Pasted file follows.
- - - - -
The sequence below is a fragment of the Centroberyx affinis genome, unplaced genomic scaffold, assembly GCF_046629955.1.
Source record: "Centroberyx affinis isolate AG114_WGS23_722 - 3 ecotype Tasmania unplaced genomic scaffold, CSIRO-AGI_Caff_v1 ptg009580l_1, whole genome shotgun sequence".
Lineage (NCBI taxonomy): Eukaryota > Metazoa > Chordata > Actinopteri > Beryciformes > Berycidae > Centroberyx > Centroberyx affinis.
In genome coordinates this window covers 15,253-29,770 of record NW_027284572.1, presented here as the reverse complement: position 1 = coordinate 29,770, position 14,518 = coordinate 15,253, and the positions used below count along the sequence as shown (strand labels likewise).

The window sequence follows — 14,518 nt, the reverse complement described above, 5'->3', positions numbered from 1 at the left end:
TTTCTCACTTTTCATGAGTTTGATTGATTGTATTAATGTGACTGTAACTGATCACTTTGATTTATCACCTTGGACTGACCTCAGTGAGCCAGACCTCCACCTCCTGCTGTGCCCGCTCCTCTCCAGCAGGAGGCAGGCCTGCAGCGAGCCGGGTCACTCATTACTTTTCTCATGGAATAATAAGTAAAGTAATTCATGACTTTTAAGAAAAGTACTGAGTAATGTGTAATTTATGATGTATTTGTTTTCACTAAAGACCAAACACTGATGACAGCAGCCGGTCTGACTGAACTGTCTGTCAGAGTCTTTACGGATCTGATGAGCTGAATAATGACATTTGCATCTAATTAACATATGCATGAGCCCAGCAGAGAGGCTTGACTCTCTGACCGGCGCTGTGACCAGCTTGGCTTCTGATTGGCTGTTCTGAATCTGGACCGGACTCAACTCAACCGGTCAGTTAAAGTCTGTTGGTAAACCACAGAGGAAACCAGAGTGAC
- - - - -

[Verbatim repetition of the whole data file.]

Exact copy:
The sequence below is a fragment of the Centroberyx affinis genome, unplaced genomic scaffold, assembly GCF_046629955.1.
Source record: "Centroberyx affinis isolate AG114_WGS23_722 - 3 ecotype Tasmania unplaced genomic scaffold, CSIRO-AGI_Caff_v1 ptg009580l_1, whole genome shotgun sequence".
Lineage (NCBI taxonomy): Eukaryota > Metazoa > Chordata > Actinopteri > Beryciformes > Berycidae > Centroberyx > Centroberyx affinis.
In genome coordinates this window covers 15,253-29,770 of record NW_027284572.1, presented here as the reverse complement: position 1 = coordinate 29,770, position 14,518 = coordinate 15,253, and the positions used below count along the sequence as shown (strand labels likewise).

The window sequence follows — 14,518 nt, the reverse complement described above, 5'->3', positions numbered from 1 at the left end:
TTTCTCACTTTTCATGAGTTTGATTGATTGTATTAATGTGACTGTAACTGATCACTTTGATTTATCACCTTGGACTGACCTCAGTGAGCCAGACCTCCACCTCCTGCTGTGCCCGCTCCTCTCCAGCAGGAGGCAGGCCTGCAGCGAGCCGGGTCACTCATTACTTTTCTCATGGAATAATAAGTAAAGTAATTCATGACTTTTAAGAAAAGTACTGAGTAATGTGTAATTTATGATGTATTTGTTTTCACTAAAGACCAAACACTGATGACAGCAGCCGGTCTGACTGAACTGTCTGTCAGAGTCTTTACGGATCTGATGAGCTGAATAATGACATTTGCATCTAATTAACATATGCATGAGCCCAGCAGAGAGGCTTGACTCTCTGACCGGCGCTGTGACCAGCTTGGCTTCTGATTGGCTGTTCTGAATCTGGACCGGACTCAACTCAACCGGTCAGTTAAAGTCTGTTGGTAAACCACAGAGGAAACCAGAGTGAC